Success is a funny thing – sometimes it finds you, and sometimes you create it for yourself. This latter circumstance is the one in which Handel found himself in 1711 after bringing Italian opera to London with his Rinaldo and achieving tremendous success as a result. Over a decade later, Handel would revisit Italian opera in London through three separate works: Giulio Caesare, Tamerlano and Rodelinda.
Regarded as one of Handel’s greatest works, Rodelinda was first performed in London in 1725 but did not receive a permanent place in the modern opera repertoire until the Baroque revival movement in the 1960s. Since then, it has been staged in major opera houses across the globe and featured on numerous recordings, not the least of which is this stellar essay featuring the English Concert led by Harry Bicket.
From the opening notes, it is apparent that this performance of Handel’s masterpiece is well worth the time spent listening. The French overture has the requisite gravitas and agility, delightfully shaped and exquisitely performed, and it only gets better from there. Throughout this two-disc set it is immensely satisfying to hear such well-paced and thoughtfully performed interpretations, never ranging to extremes either in tempo or dynamic, always feeling that the singer and orchestra are collaborating comfortably, and allowing the singers themselves to express the dramatic intricacies of Handel’s vocal writing in a measured yet fluid manner.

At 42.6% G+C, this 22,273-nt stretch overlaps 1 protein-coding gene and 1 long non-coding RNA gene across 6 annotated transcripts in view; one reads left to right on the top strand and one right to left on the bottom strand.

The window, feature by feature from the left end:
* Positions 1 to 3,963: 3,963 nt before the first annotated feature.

Whether unfamiliar with Handel’s operas or a seasoned expert, this recording is a magnificent addition to any collection and an utter delight to listen to from beginning to end.